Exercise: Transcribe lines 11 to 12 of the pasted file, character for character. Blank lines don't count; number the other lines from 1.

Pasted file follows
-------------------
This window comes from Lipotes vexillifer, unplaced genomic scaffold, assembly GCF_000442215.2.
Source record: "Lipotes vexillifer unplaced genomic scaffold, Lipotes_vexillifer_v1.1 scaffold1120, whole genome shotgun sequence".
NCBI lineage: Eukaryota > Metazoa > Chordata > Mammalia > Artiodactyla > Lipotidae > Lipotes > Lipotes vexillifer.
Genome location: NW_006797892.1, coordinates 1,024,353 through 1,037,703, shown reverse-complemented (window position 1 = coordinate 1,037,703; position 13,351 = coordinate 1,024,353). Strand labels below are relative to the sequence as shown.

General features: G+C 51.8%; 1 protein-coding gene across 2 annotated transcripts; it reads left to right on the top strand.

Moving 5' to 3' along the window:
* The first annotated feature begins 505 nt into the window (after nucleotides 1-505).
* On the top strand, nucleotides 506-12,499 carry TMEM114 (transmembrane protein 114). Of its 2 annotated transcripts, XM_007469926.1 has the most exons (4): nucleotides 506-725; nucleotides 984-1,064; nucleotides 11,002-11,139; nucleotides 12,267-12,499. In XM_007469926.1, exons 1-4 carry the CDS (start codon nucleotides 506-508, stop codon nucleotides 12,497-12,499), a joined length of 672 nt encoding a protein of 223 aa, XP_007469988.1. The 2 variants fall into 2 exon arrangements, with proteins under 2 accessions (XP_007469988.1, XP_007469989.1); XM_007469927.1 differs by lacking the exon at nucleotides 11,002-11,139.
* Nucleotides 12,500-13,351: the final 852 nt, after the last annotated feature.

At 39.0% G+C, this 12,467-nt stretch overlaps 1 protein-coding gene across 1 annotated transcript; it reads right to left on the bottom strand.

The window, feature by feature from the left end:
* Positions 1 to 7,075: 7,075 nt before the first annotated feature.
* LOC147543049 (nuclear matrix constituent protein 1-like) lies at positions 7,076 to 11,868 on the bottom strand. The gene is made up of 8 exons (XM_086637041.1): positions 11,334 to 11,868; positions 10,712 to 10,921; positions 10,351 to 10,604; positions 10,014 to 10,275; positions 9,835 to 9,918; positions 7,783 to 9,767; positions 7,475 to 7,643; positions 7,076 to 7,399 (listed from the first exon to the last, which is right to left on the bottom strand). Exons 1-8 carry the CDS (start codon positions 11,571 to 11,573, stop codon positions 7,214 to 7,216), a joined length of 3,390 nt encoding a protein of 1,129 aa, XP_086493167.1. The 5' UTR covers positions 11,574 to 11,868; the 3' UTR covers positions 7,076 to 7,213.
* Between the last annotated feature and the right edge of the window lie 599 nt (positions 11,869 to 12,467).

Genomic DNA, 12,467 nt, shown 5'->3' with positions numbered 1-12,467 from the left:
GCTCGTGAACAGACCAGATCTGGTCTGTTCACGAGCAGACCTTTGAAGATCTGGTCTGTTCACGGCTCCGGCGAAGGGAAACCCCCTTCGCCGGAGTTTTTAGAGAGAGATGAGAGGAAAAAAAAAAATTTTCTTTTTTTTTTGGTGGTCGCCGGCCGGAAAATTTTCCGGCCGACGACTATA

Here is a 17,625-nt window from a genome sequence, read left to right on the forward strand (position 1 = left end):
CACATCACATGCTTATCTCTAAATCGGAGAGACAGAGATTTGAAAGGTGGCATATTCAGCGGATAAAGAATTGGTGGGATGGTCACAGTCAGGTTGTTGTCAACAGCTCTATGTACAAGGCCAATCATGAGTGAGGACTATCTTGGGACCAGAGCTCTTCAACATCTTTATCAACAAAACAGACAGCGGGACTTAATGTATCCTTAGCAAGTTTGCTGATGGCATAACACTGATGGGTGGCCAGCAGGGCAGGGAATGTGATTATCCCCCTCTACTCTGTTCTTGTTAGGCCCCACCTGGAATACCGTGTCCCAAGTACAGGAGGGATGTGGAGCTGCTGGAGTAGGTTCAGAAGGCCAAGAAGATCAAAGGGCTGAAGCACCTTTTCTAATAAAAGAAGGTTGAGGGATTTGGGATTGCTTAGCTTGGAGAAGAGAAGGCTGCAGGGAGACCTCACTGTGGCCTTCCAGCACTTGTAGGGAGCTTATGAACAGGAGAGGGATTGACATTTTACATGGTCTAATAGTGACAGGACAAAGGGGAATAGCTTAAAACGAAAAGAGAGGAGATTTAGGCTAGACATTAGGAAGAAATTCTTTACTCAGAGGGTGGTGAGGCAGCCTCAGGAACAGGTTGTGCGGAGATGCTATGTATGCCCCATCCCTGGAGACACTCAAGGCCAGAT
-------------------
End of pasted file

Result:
The window, feature by feature from the left end:
* Positions 1 to 7,075: 7,075 nt before the first annotated feature.